The Vectrex


By Christopher Schutte
April 29, 2020

It’s one of the coolest pieces of technology I have ever seen, but it’s also incredibly odd. It looks like an old computer monitor in ‘portrait mode’, with a controller coming out of the bottom. It’s heavy, the screen has a distinct hum, and the graphics while surprisingly sharp, look like the workings of a first-year graphic design student that just installed Adobe Illustrator, and on top of all that, it has a fantastic name: The Vectrex

The Vectrex is a console from the early 1980s, which attempted to bring the look and feel of the pay-to-play arcades of the ’70s and ’80s to the home 1. While the idea of gaming portability and the drive to bring technologies to-the-home is very commonplace now, at the time, it was quite new. Adding to the uniqueness of the console, Smith Engineering (the developer of the Vectrex) used a surplus of Vector-based CRT displays as the cornerstone for the hardware. Vector displays are very different than the Rastor Displays that make up nearly all of the screens we now have because Vector Displays function using equations: The equations are then plotted on the screen as lines, leading to a screen with very high clarity and resolution but with a severe lack of curved lines. But that's all part of the charm because while the screen lacked in curves, the system made up for it with its amazing sound card, solid games, and forward-thinking controller 2.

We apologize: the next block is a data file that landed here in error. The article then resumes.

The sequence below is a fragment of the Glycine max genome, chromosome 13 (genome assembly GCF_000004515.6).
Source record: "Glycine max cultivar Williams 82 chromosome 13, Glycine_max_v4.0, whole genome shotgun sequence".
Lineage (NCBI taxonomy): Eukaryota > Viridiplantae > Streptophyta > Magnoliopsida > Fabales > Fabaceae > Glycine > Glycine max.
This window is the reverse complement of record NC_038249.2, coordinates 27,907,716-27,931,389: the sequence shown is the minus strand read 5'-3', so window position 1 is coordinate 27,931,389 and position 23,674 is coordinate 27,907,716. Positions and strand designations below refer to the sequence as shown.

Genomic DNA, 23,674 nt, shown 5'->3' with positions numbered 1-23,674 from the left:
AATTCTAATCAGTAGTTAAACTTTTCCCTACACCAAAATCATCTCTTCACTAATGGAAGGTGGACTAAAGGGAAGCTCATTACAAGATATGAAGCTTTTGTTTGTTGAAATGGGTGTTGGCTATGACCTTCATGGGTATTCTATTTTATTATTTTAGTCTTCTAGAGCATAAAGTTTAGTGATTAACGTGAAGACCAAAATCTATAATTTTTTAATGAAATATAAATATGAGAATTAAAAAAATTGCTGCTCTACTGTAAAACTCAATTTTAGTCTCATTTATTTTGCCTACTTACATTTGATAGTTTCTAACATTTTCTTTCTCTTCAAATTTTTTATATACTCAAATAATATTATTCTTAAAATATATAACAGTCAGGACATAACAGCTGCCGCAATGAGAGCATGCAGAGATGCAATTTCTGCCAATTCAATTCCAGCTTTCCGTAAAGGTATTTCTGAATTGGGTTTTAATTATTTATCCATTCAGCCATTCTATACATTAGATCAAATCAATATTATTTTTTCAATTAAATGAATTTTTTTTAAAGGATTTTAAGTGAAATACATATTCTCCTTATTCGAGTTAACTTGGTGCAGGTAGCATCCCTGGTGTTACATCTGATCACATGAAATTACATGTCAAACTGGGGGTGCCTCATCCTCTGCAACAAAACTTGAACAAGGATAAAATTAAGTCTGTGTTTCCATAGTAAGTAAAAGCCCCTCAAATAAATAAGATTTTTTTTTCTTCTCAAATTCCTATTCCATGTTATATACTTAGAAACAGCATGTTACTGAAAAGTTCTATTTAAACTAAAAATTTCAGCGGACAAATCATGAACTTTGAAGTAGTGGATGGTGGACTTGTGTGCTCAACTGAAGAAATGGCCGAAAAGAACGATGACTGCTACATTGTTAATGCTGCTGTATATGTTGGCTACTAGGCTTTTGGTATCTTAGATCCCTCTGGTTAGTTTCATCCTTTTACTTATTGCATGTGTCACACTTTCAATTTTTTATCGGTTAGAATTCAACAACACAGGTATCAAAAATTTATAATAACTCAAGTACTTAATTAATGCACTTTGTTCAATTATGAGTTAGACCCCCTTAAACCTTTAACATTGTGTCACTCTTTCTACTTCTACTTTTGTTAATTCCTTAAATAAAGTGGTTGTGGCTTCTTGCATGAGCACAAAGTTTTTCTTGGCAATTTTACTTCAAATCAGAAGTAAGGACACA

While technically successful in its mission to be a portable arcade for the home, the Vectrex was one of the many victims of the North American Video Game Recession of 1983 and along with 12 other consoles, Smith Engineering and the manufacturer/distributor GCE went out of business3. However, before their economic demise, Smith Engineering made all of the Vectrex’s IP public domain which turned out to be a saving grace in the eyes of history. Using that pubic IP, the Vectrex has a passionate community of programmers and hardware engineers that work to bring even more games and functionality to a system that may have otherwise faded into obscurity 4.

  1. David H. Ahl, “The Vextrex Arcade System,” Creative Computing Video and Audio Arcade Game, Vol. 1, No. 1 (Spring 1983), .

  2. Pamela Clark, “The Vectrex Arcade System,” Byte Magazine, Vol 7, No. 12 (December 1982), .

  3. N.R. Kleinfield, “Video Games Industry Comes Down To Earth,” The New York Times, October 17, 1983, sec. A,

  4. “Vectrex Arcade System History,” n.d. Vectrex Museum,

The Vectrex